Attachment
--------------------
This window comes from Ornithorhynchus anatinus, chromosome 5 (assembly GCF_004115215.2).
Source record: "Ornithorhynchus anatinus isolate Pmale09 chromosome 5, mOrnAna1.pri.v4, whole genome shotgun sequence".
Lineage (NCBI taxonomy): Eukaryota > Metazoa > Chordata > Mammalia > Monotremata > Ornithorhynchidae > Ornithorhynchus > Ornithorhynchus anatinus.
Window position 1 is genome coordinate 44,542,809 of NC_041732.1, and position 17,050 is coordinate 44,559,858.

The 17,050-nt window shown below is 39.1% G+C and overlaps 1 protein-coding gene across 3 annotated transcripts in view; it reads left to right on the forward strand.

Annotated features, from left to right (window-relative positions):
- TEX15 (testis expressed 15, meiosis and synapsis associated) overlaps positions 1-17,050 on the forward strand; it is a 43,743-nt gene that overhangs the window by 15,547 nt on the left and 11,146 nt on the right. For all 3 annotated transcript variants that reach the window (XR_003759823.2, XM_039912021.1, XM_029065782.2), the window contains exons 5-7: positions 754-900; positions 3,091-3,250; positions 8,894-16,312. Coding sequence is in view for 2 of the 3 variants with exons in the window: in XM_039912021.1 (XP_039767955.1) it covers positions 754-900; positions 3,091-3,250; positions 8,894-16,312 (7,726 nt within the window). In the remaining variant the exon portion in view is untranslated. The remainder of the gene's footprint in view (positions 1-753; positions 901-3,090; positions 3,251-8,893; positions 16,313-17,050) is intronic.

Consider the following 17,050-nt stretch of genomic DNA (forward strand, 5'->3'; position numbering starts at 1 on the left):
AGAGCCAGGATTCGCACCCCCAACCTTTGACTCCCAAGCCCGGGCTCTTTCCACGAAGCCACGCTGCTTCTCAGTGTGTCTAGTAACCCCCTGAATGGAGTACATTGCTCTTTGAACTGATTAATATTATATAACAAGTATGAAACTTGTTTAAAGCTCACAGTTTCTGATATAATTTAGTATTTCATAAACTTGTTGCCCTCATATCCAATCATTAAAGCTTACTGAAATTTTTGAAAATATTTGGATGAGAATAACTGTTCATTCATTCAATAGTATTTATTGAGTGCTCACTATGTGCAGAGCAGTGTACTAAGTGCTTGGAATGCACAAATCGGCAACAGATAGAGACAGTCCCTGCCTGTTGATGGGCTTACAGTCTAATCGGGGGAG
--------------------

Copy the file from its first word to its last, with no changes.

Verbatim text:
This window comes from Ornithorhynchus anatinus, chromosome 5 (assembly GCF_004115215.2).
Source record: "Ornithorhynchus anatinus isolate Pmale09 chromosome 5, mOrnAna1.pri.v4, whole genome shotgun sequence".
Lineage (NCBI taxonomy): Eukaryota > Metazoa > Chordata > Mammalia > Monotremata > Ornithorhynchidae > Ornithorhynchus > Ornithorhynchus anatinus.
Window position 1 is genome coordinate 44,542,809 of NC_041732.1, and position 17,050 is coordinate 44,559,858.

The 17,050-nt window shown below is 39.1% G+C and overlaps 1 protein-coding gene across 3 annotated transcripts in view; it reads left to right on the forward strand.

Annotated features, from left to right (window-relative positions):
- TEX15 (testis expressed 15, meiosis and synapsis associated) overlaps positions 1-17,050 on the forward strand; it is a 43,743-nt gene that overhangs the window by 15,547 nt on the left and 11,146 nt on the right. For all 3 annotated transcript variants that reach the window (XR_003759823.2, XM_039912021.1, XM_029065782.2), the window contains exons 5-7: positions 754-900; positions 3,091-3,250; positions 8,894-16,312. Coding sequence is in view for 2 of the 3 variants with exons in the window: in XM_039912021.1 (XP_039767955.1) it covers positions 754-900; positions 3,091-3,250; positions 8,894-16,312 (7,726 nt within the window). In the remaining variant the exon portion in view is untranslated. The remainder of the gene's footprint in view (positions 1-753; positions 901-3,090; positions 3,251-8,893; positions 16,313-17,050) is intronic.

Consider the following 17,050-nt stretch of genomic DNA (forward strand, 5'->3'; position numbering starts at 1 on the left):
AGAGCCAGGATTCGCACCCCCAACCTTTGACTCCCAAGCCCGGGCTCTTTCCACGAAGCCACGCTGCTTCTCAGTGTGTCTAGTAACCCCCTGAATGGAGTACATTGCTCTTTGAACTGATTAATATTATATAACAAGTATGAAACTTGTTTAAAGCTCACAGTTTCTGATATAATTTAGTATTTCATAAACTTGTTGCCCTCATATCCAATCATTAAAGCTTACTGAAATTTTTGAAAATATTTGGATGAGAATAACTGTTCATTCATTCAATAGTATTTATTGAGTGCTCACTATGTGCAGAGCAGTGTACTAAGTGCTTGGAATGCACAAATCGGCAACAGATAGAGACAGTCCCTGCCTGTTGATGGGCTTACAGTCTAATCGGGGGAG